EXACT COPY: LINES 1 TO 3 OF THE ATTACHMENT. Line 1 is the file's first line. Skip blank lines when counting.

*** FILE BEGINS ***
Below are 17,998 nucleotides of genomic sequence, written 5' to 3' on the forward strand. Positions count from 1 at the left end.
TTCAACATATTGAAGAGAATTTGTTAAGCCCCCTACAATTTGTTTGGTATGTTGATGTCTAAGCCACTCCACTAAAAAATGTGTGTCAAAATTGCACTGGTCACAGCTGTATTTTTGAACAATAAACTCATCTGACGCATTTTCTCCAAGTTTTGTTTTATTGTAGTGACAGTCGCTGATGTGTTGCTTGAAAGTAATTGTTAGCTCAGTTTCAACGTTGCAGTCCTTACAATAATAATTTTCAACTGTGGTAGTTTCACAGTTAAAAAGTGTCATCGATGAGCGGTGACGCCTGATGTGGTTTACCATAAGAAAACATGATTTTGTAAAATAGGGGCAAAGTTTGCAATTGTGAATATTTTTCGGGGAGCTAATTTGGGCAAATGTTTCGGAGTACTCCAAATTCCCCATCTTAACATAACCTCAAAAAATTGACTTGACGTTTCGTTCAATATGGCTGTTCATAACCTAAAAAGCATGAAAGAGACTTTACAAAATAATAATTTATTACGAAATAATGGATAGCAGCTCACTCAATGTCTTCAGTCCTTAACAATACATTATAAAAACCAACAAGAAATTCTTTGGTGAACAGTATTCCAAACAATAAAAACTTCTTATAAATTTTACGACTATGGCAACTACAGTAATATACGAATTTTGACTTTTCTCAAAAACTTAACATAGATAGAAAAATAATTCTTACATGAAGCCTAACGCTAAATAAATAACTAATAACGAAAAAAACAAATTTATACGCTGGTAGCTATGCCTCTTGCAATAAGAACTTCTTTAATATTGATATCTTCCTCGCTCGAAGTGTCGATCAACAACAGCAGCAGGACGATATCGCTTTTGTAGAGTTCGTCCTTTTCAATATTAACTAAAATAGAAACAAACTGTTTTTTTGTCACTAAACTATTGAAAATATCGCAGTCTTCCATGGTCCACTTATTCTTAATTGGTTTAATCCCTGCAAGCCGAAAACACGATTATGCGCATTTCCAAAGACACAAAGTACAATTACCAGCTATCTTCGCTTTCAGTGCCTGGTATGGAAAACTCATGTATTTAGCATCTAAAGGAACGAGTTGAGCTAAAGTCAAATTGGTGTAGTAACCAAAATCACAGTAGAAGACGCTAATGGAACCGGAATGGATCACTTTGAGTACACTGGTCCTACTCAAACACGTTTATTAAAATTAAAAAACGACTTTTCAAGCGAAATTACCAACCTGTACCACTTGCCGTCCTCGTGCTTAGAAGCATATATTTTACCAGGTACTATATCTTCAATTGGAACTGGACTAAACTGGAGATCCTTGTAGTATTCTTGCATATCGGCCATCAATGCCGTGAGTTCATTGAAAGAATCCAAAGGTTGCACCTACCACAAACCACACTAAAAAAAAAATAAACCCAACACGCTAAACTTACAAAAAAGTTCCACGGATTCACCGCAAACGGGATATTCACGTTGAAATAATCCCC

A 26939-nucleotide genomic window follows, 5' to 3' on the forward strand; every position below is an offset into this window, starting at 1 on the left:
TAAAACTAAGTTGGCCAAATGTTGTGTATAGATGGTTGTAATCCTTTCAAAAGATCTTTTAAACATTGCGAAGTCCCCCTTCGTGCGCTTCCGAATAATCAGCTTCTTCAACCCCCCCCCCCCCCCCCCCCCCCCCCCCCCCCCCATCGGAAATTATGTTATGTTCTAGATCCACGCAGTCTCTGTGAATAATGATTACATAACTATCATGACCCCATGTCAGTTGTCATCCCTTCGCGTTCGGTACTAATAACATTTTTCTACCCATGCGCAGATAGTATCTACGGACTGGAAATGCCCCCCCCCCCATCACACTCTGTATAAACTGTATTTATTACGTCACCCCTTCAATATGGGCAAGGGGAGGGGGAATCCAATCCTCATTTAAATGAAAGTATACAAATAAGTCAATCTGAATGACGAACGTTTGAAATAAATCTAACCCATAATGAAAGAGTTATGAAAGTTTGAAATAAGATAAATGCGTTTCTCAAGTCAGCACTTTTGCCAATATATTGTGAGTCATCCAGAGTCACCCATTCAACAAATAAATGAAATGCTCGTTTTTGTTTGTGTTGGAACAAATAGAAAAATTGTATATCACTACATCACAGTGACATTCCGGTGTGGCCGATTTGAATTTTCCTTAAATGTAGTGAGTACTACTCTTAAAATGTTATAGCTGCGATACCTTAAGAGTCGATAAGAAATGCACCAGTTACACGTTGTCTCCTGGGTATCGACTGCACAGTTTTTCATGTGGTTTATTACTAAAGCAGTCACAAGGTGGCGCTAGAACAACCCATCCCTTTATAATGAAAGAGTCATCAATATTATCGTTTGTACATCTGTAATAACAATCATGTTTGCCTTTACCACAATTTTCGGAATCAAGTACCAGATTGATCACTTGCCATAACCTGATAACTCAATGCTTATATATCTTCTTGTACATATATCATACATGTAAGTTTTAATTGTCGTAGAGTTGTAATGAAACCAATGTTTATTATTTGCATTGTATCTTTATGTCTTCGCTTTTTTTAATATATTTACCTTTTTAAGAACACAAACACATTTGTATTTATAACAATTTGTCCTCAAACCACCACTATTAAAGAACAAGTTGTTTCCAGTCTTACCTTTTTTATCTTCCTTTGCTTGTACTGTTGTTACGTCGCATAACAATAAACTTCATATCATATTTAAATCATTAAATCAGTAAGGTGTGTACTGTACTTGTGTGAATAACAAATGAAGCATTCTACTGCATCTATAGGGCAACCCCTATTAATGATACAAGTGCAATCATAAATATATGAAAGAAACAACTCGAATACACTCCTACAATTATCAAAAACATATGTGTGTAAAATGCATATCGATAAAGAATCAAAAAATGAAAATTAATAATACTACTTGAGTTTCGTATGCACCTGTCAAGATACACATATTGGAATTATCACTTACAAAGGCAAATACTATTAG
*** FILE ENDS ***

Below are 17,998 nucleotides of genomic sequence, written 5' to 3' on the forward strand. Positions count from 1 at the left end.
TTCAACATATTGAAGAGAATTTGTTAAGCCCCCTACAATTTGTTTGGTATGTTGATGTCTAAGCCACTCCACTAAAAAATGTGTGTCAAAATTGCACTGGTCACAGCTGTATTTTTGAACAATAAACTCATCTGACGCATTTTCTCCAAGTTTTGTTTTATTGTAGTGACAGTCGCTGATGTGTTGCTTGAAAGTAATTGTTAGCTCAGTTTCAACGTTGCAGTCCTTACAATAATAATTTTCAACTGTGGTAGTTTCACAGTTAAAAAGTGTCATCGATGAGCGGTGACGCCTGATGTGGTTTACCATAAGAAAACATGATTTTGTAAAATAGGGGCAAAGTTTGCAATTGTGAATATTTTTCGGGGAGCTAATTTGGGCAAATGTTTCGGAGTACTCCAAATTCCCCATCTTAACATAACCTCAAAAAATTGACTTGACGTTTCGTTCAATATGGCTGTTCATAACCTAAAAAGCATGAAAGAGACTTTACAAAATAATAATTTATTACGAAATAATGGATAGCAGCTCACTCAATGTCTTCAGTCCTTAACAATACATTATAAAAACCAACAAGAAATTCTTTGGTGAACAGTATTCCAAACAATAAAAACTTCTTATAAATTTTACGACTATGGCAACTACAGTAATATACGAATTTTGACTTTTCTCAAAAACTTAACATAGATAGAAAAATAATTCTTACATGAAGCCTAACGCTAAATAAATAACTAATAACGAAAAAAACAAATTTATACGCTGGTAGCTATGCCTCTTGCAATAAGAACTTCTTTAATATTGATATCTTCCTCGCTCGAAGTGTCGATCAACAACAGCAGCAGGACGATATCGCTTTTGTAGAGTTCGTCCTTTTCAATATTAACTAAAATAGAAACAAACTGTTTTTTTGTCACTAAACTATTGAAAATATCGCAGTCTTCCATGGTCCACTTATTCTTAATTGGTTTAATCCCTGCAAGCCGAAAACACGATTATGCGCATTTCCAAAGACACAAAGTACAATTACCAGCTATCTTCGCTTTCAGTGCCTGGTATGGAAAACTCATGTATTTAGCATCTAAAGGAACGAGTTGAGCTAAAGTCAAATTGGTGTAGTAACCAAAATCACAGTAGAAGACGCTAATGGAACCGGAATGGATCACTTTGAGTACACTGGTCCTACTCAAACACGTTTATTAAAATTAAAAAACGACTTTTCAAGCGAAATTACCAACCTGTACCACTTGCCGTCCTCGTGCTTAGAAGCATATATTTTACCAGGTACTATATCTTCAATTGGAACTGGACTAAACTGGAGATCCTTGTAGTATTCTTGCATATCGGCCATCAATGCCGTGAGTTCATTGAAAGAATCCAAAGGTTGCACCTACCACAAACCACACTAAAAAAAAAATAAACCCAACACGCTAAACTTACAAAAAAGTTCCACGGATTCACCGCAAACGGGATATTCACGTTGAAATAATCCCC

A 26939-nucleotide genomic window follows, 5' to 3' on the forward strand; every position below is an offset into this window, starting at 1 on the left: